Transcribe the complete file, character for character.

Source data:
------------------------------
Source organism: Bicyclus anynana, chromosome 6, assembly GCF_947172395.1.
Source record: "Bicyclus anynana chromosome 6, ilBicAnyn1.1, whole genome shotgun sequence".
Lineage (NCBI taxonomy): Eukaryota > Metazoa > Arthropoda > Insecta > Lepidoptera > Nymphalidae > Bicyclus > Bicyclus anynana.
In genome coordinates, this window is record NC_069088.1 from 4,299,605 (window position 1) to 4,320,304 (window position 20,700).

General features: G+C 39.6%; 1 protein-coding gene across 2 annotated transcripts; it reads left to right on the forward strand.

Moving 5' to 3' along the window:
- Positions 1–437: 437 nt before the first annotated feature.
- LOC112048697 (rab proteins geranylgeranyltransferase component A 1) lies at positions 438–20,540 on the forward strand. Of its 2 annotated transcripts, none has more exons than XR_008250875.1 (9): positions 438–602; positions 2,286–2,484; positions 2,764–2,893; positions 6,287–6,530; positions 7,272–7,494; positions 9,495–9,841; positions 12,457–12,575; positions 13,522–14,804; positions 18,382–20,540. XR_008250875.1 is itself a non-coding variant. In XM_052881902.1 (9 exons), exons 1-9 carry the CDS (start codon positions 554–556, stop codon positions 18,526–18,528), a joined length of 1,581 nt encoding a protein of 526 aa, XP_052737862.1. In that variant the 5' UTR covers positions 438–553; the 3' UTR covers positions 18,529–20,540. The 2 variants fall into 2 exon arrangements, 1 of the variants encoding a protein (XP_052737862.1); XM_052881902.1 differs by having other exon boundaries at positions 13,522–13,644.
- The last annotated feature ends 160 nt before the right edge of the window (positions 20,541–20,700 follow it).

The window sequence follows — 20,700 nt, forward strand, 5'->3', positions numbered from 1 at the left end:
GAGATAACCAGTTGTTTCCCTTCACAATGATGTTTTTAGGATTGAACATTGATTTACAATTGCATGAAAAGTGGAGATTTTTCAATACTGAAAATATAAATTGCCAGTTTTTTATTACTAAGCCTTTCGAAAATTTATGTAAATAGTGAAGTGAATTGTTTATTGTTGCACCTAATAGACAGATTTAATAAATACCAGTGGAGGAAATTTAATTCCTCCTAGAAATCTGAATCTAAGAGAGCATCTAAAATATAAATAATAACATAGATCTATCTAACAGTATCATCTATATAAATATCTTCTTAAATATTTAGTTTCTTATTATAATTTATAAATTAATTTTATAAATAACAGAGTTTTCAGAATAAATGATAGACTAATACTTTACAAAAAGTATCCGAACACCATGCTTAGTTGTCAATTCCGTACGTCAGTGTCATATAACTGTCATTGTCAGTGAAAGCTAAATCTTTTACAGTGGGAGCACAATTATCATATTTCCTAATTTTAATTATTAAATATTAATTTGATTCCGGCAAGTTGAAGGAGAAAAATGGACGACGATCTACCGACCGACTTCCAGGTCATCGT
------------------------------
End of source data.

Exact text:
Source organism: Bicyclus anynana, chromosome 6, assembly GCF_947172395.1.
Source record: "Bicyclus anynana chromosome 6, ilBicAnyn1.1, whole genome shotgun sequence".
Lineage (NCBI taxonomy): Eukaryota > Metazoa > Arthropoda > Insecta > Lepidoptera > Nymphalidae > Bicyclus > Bicyclus anynana.
In genome coordinates, this window is record NC_069088.1 from 4,299,605 (window position 1) to 4,320,304 (window position 20,700).

General features: G+C 39.6%; 1 protein-coding gene across 2 annotated transcripts; it reads left to right on the forward strand.

Moving 5' to 3' along the window:
- Positions 1–437: 437 nt before the first annotated feature.
- LOC112048697 (rab proteins geranylgeranyltransferase component A 1) lies at positions 438–20,540 on the forward strand. Of its 2 annotated transcripts, none has more exons than XR_008250875.1 (9): positions 438–602; positions 2,286–2,484; positions 2,764–2,893; positions 6,287–6,530; positions 7,272–7,494; positions 9,495–9,841; positions 12,457–12,575; positions 13,522–14,804; positions 18,382–20,540. XR_008250875.1 is itself a non-coding variant. In XM_052881902.1 (9 exons), exons 1-9 carry the CDS (start codon positions 554–556, stop codon positions 18,526–18,528), a joined length of 1,581 nt encoding a protein of 526 aa, XP_052737862.1. In that variant the 5' UTR covers positions 438–553; the 3' UTR covers positions 18,529–20,540. The 2 variants fall into 2 exon arrangements, 1 of the variants encoding a protein (XP_052737862.1); XM_052881902.1 differs by having other exon boundaries at positions 13,522–13,644.
- The last annotated feature ends 160 nt before the right edge of the window (positions 20,541–20,700 follow it).

The window sequence follows — 20,700 nt, forward strand, 5'->3', positions numbered from 1 at the left end:
GAGATAACCAGTTGTTTCCCTTCACAATGATGTTTTTAGGATTGAACATTGATTTACAATTGCATGAAAAGTGGAGATTTTTCAATACTGAAAATATAAATTGCCAGTTTTTTATTACTAAGCCTTTCGAAAATTTATGTAAATAGTGAAGTGAATTGTTTATTGTTGCACCTAATAGACAGATTTAATAAATACCAGTGGAGGAAATTTAATTCCTCCTAGAAATCTGAATCTAAGAGAGCATCTAAAATATAAATAATAACATAGATCTATCTAACAGTATCATCTATATAAATATCTTCTTAAATATTTAGTTTCTTATTATAATTTATAAATTAATTTTATAAATAACAGAGTTTTCAGAATAAATGATAGACTAATACTTTACAAAAAGTATCCGAACACCATGCTTAGTTGTCAATTCCGTACGTCAGTGTCATATAACTGTCATTGTCAGTGAAAGCTAAATCTTTTACAGTGGGAGCACAATTATCATATTTCCTAATTTTAATTATTAAATATTAATTTGATTCCGGCAAGTTGAAGGAGAAAAATGGACGACGATCTACCGACCGACTTCCAGGTCATCGT